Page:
Coral bleaching

Updated: 22 February 2017

We’re currently monitoring sea surface temperature, rainfall and flood plumes throughout the Great Barrier Reef Marine Park.

It is part of seasonal monitoring that takes places each summer and the information is released through our current conditions report.

Summer is a high-risk period for the Reef. Due to unprecedented heat stress from last summer and a warmer than average winter, corals may be more susceptible to bleaching and disease.

We’re receiving increasing reports of variable levels of bleaching across the Marine Park and we’re closely monitoring the situation.

Along with the tourism industry we're urging Reef visitors and those working in the Marine Park to closely monitor coral condition and encourage reports through our Eye on the Reef app.

Subscribe to our e-newsletter for further updates on Reef health and management.

Coral bleaching in 2016

In 2016 the Great Barrier Reef was affected by the worst coral bleaching on record.

Bleaching was highly variable throughout the 344,000 square kilometre area — many reefs throughout the Marine Park have abundant living coral, particularly in popular tourism locations in the central and southern regions, such as the Whitsundays and Cairns.

In September 2016 we released an interim report with results from surveys conducted between March and June 2016.

In November 2016 we released a supplementary report with preliminary findings from our surveys in October to November 2016.

Detailed findings will be available in early 2017.

An article in The Conversation provided further information on the assessment of the 2016 bleaching event and included a map summarising the results.

The article contained information from two rounds of Reef-wide reef health and impact surveys completed in 2016 by the GBRMPA and QPWS and further surveys by science partners.

The article’s simplified map showed impacts from the 2016 bleaching were highly variable along the 2300 km long Great Barrier Reef Marine Park. The “North” was worst affected by severe bleaching and subsequent loss of corals.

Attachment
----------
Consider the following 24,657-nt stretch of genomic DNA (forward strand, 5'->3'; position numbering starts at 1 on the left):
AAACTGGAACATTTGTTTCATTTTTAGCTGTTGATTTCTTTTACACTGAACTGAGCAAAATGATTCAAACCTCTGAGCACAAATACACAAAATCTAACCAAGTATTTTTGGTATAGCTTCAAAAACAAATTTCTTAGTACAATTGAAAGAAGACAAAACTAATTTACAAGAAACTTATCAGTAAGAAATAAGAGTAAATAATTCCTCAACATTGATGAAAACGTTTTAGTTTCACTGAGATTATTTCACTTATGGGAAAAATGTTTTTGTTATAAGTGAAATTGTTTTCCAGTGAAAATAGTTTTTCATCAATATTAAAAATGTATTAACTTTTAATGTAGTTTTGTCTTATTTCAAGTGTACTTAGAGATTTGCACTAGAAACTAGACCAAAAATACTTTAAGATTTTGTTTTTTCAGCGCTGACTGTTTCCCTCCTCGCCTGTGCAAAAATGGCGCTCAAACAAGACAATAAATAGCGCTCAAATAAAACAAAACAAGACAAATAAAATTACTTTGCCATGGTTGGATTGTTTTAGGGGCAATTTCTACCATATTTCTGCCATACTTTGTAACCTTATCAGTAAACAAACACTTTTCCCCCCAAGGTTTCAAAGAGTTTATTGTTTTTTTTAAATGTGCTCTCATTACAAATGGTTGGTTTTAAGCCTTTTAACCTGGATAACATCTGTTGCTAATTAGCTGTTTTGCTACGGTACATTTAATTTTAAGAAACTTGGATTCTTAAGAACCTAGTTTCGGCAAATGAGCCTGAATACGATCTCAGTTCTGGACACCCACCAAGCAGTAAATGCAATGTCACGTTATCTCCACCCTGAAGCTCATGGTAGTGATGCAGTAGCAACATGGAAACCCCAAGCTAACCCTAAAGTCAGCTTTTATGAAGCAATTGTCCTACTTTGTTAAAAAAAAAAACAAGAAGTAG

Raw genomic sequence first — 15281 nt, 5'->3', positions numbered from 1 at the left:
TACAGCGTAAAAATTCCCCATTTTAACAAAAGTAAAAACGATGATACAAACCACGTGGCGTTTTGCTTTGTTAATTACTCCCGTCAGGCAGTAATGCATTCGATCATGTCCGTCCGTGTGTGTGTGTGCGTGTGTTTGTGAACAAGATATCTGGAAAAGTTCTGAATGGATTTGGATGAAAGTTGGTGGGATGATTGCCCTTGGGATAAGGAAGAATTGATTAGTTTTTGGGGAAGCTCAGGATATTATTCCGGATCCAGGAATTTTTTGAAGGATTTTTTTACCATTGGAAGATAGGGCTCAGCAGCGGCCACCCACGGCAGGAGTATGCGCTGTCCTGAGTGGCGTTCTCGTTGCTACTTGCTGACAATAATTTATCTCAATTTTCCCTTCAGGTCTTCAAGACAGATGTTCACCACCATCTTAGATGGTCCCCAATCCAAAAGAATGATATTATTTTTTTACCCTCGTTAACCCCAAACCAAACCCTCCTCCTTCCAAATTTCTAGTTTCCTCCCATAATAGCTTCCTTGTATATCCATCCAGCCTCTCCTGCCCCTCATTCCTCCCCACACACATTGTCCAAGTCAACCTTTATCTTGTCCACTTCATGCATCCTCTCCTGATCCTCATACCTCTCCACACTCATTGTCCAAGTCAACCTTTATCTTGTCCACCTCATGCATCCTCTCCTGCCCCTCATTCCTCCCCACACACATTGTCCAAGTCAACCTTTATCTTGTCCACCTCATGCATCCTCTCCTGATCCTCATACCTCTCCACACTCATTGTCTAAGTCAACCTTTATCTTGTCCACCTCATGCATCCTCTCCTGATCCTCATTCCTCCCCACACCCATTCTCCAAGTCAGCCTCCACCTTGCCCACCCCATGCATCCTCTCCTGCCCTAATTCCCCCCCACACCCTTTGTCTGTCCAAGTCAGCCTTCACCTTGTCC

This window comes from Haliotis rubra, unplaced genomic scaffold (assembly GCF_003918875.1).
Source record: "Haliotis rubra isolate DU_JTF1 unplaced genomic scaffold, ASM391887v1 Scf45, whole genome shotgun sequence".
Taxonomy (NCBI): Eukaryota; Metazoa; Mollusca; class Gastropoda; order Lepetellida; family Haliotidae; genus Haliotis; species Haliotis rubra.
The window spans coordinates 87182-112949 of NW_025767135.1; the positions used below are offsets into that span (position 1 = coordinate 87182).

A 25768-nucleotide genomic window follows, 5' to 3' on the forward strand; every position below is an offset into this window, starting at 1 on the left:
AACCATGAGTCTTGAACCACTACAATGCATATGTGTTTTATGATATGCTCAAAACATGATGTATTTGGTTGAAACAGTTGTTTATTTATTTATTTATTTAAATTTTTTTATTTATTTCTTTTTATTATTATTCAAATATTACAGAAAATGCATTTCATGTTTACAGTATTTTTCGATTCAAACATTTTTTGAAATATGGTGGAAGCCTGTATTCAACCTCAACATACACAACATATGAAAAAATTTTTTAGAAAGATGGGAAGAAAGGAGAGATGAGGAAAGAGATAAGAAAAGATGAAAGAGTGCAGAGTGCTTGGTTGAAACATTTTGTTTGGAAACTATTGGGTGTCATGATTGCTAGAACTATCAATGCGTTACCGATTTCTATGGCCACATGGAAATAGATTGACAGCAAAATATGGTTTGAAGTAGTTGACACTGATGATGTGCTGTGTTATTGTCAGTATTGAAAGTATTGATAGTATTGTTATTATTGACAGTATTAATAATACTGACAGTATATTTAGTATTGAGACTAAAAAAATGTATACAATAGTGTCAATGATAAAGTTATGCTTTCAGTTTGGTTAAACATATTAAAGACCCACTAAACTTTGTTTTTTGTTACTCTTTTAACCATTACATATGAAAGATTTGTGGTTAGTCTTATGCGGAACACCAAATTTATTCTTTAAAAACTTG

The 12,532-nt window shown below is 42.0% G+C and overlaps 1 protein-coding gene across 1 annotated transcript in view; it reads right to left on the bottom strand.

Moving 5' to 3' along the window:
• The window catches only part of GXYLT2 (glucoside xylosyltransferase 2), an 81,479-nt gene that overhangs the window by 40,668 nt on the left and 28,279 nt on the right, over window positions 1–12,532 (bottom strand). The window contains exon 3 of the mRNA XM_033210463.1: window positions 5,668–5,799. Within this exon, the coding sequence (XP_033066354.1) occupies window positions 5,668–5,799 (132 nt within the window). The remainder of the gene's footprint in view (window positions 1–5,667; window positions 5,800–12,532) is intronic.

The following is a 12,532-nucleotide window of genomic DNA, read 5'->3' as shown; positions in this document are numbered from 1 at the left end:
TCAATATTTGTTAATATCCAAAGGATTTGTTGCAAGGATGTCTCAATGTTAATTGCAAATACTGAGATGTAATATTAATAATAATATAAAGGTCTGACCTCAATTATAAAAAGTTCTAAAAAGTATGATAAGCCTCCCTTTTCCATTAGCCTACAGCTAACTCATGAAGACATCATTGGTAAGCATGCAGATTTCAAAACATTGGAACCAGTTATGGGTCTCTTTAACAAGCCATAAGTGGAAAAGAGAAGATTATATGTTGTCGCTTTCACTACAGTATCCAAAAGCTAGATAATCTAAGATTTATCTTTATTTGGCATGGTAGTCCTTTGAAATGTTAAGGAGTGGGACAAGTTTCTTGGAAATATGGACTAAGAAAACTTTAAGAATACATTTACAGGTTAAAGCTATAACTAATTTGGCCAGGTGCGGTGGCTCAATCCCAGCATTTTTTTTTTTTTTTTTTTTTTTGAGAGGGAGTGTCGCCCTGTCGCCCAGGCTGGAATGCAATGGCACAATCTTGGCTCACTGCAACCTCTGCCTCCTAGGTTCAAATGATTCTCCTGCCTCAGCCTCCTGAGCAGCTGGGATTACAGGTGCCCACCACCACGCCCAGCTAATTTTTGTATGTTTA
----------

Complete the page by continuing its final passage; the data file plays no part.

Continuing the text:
The “Far North (offshore)” includes outer-shelf reefs in the northernmost part of the Marine Park, and escaped the most severe bleaching and mortality, compared to elsewhere in the north.

The “Central” areas of the Marine Park had variable but low to medium loss of corals on average. The “South” had little or no loss of corals.

Frequently asked questions

Find answers to your questions about bleaching on the Reef.

Read more on Frequently asked questions

Current conditions on the Reef

Summary and detailed information on sea surface temperature, tropical cyclones, rainfall levels and flood plumes to date.

Read more on Current conditions on the Reef

Record-breaking sea surface temperatures

This year’s mass coral bleaching on the Great Barrier Reef was triggered by record-breaking sea surface temperatures.

Read more on Record-breaking sea surface temperatures

Coral bleaching resources

Coral bleaching resources: Image gallery, bleaching infographic, informative video and map of observed bleaching.

Read more on Coral bleaching resources

Responsible reef practices – Spearfishing

Fishers and spearfishers should consider leaving plant-eating fish to help control seaweed and enable coral larvae to settle and create new colonies.

Read more on Responsible reef practices – Spearfishing

Student and teacher resources

Educational materials, including teaching units and a poster series, for primary and secondary school students.

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Eye on the Reef program

Eye on the Reef is a monitoring program that enables anyone who visits the Reef to contribute to its long-term protection.

Read more on Eye on the Reef program

Report your sightings

Download the free Eye on the Reef smart phone app from iTunes/Google play app store or you can use the desktop app to report your Reef sightings.

Read more on Report your sightings

Coral Bleaching Response Plan

The Coral Bleaching Response Plan was developed to meet the challenge of responding to coral bleaching events.

Read more on Coral Bleaching Response Plan

Sea surface temperatures

Australia’s Bureau of Meteorology provides information on sea surface temperatures for monitoring coral bleaching.

Read more on Sea surface temperatures


ReefTemp Next Generation is a set of high resolution mapping products that provide information on coral bleaching risk for the Great Barrier Reef region.

Read more on ReefTemp